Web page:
Certain parents are hardcore when it comes to their children’s academic results. Some are more chill and just expect a decent pass from their children will do. If you are the former, you can skip this aspect. If you are the latter, getting into a good school will probably mean better teachers, a better studying environment which will help your child academically to reach the standard you require without tuition.

Tuition fees are not cheap. We will consider a cost of $40 per lesson per subject for primary school students in a tuition centre, as compared to the more expensive reputable centres or private tuition. Assuming the child needs only tuition for 2 of the 4 subjects (English, Mother Tongue, Math, Science), that will be 2 subjects x $40 per lesson per week x 4 weeks in a month = $320 for a child = $640 a month for 2 children. A simple calculation for 12 months in a year for 6 years will work out to be $46,080. Supposed your children do not require tuition after entering the good school, that will be an actual $50,000 saved after pricing estimates for inflation.

Intangible Benefits – Cost Of Time
Time is a very precious resource. From sending children to the childcare or parents houses (in Singapore, some parents will help to take care of their grandchildren) to travelling to work (especially if you are taking public transport), much time is spent travelling. Tom could save 3 hours a day on travelling if he changes house, which is actually a significant portion of his day. Afterall, 3/24 is actually 12.5%.

We assume Tom is earning a take-home salary of $6000 a month with an estimated yearly increment of 5%, we can then work roughly work out the cost of his time as follows:

Cost of time is a very subjective matter. While the politically correct answer is that time is invaluable, we can still attempt to put a value to it. How to do so differs from people to people. While there are others who will simply waste their extra time, there are people who use it for rest, or for upskilling, or even to do side jobs. If one is actively earning side income with the extra time, then it is easier to calculate. Else, simply work out the value of your time based on your own situation. If you think that the cost of your time out of working hours should be 0, then so be it.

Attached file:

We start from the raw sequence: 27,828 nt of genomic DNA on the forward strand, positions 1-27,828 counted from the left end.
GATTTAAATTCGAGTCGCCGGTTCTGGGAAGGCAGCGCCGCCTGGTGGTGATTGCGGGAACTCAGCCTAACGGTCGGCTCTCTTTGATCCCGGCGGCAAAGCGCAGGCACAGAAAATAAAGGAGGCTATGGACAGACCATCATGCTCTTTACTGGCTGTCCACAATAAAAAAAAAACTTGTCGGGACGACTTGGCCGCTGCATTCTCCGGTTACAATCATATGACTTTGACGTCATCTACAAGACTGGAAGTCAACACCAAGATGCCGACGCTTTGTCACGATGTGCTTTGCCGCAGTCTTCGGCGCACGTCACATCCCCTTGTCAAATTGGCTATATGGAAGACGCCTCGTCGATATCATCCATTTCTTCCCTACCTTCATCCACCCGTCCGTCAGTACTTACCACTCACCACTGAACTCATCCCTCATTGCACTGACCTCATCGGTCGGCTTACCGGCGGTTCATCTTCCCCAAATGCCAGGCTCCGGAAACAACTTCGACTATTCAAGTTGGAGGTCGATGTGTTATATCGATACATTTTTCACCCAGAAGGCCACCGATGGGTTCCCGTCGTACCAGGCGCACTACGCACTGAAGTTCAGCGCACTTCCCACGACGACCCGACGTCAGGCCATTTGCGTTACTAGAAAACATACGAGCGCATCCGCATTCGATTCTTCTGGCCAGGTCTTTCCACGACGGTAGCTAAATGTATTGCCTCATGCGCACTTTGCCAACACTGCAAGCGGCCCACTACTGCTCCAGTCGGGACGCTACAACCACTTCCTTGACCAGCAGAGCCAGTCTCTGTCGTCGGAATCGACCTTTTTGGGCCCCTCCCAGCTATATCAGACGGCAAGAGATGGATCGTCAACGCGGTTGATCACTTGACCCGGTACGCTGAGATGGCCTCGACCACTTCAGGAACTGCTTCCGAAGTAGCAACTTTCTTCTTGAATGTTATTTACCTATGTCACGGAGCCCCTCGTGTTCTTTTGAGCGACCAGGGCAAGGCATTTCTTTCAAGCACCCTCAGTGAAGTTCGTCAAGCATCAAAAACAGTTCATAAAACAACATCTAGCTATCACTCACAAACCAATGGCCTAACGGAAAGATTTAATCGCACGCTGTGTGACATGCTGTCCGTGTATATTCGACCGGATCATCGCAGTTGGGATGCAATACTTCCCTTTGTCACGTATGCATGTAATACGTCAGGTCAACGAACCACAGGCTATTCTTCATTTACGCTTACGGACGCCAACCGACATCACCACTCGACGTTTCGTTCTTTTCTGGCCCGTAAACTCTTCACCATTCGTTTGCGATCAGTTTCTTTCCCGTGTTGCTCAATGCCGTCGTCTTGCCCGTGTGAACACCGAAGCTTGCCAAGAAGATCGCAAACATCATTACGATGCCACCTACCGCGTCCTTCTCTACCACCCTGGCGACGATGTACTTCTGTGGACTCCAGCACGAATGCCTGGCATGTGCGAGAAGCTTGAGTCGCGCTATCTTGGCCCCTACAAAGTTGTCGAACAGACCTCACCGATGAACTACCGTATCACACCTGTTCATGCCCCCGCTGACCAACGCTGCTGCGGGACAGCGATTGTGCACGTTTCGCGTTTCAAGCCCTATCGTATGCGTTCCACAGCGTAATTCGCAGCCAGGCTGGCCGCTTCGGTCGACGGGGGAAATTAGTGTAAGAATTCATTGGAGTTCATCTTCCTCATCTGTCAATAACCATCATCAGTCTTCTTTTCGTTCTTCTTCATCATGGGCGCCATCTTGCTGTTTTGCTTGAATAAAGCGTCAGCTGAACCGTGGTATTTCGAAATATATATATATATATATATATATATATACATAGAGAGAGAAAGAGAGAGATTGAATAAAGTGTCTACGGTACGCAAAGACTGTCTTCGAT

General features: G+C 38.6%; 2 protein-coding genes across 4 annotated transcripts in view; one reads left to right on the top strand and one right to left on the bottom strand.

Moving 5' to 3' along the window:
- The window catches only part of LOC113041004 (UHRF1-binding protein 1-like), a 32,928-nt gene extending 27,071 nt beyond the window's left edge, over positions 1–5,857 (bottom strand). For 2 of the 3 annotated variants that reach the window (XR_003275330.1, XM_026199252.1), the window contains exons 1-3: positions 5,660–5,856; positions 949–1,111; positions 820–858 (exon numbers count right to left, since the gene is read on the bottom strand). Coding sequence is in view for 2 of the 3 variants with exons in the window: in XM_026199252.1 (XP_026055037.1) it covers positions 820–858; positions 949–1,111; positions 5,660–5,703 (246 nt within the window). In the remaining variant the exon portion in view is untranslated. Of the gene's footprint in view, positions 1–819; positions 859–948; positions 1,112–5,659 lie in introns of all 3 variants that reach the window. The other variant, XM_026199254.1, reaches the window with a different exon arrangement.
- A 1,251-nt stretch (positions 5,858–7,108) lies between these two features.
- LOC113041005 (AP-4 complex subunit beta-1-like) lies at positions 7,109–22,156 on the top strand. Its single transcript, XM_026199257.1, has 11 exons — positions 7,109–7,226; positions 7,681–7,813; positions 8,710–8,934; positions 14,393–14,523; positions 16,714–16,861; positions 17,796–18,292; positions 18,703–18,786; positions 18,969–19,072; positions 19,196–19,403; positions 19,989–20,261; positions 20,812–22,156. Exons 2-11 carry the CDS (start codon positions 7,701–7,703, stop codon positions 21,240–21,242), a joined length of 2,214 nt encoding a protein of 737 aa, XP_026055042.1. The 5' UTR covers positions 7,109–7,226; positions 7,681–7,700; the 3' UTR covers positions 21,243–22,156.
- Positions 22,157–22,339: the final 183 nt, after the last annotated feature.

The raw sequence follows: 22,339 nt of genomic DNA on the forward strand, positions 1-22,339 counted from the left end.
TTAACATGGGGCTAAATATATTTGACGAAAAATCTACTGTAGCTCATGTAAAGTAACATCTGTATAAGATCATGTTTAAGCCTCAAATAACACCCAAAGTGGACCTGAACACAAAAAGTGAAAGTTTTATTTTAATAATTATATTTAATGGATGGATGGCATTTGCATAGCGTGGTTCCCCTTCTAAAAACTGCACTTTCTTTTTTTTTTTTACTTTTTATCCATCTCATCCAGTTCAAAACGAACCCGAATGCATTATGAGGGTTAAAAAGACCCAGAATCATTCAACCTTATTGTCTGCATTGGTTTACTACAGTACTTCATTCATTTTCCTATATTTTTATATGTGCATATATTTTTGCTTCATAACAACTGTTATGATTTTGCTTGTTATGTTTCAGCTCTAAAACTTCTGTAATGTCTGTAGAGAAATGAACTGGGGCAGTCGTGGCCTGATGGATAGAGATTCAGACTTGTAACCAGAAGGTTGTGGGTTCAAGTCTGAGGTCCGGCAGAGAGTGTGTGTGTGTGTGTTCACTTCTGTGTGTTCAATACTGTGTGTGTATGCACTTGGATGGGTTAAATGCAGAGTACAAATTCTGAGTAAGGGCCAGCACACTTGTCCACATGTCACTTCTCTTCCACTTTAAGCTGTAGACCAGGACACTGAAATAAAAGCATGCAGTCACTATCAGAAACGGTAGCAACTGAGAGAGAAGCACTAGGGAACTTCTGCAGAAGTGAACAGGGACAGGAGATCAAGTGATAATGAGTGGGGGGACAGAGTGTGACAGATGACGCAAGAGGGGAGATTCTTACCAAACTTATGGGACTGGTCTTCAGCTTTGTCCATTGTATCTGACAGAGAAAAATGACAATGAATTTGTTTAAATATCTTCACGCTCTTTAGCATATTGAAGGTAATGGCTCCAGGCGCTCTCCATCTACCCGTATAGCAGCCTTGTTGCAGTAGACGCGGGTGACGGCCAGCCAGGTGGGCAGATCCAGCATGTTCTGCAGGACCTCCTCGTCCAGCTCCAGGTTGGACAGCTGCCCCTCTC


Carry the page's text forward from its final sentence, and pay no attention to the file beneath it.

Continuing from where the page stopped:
We can also change a perspective. How much are you willing to pay for an extra 3 hours a day to rest, to engage in your hobby, to spend time with your family etc? Will it be $20 an hour? If so, you can price your free time on the amount you are willing to pay for and calculate the rest out.

Intangible Benefits – Conveniences
One of the reasons why people often buy houses in a prime location – near the transport network with many amenities nearby. Things are easy and convenient, of which time savings is also a direct outcome. And of course, this time savings is worth something. In Singapore, mature estates are defined as estates which have all the basic and required amenities within itself, such that a resident in that estate do not actually need to step out of the estate for his or her daily life. Transport network, supermarkets, sports facilities, libraries, shops, eateries etc. These conveniences not only save you time, but also energy.

If Tom change his house, he will also need to consider if there is any gain in conveniences in the different areas of his life.

Intangible Benefits – Privacy
As mentioned earlier, one of the reasons why Tom wants to change his house is because his children are growing up and there is a need to have separate bedrooms for each of his children, especially so when his children were of different genders. This is certainly a very critical aspect in which people are willing to pay for. Again, we ask ourselves, how much is Tom willing to pay for the privacy? It may be 50k, 100k or 200k.

Intangible Benefits – Happiness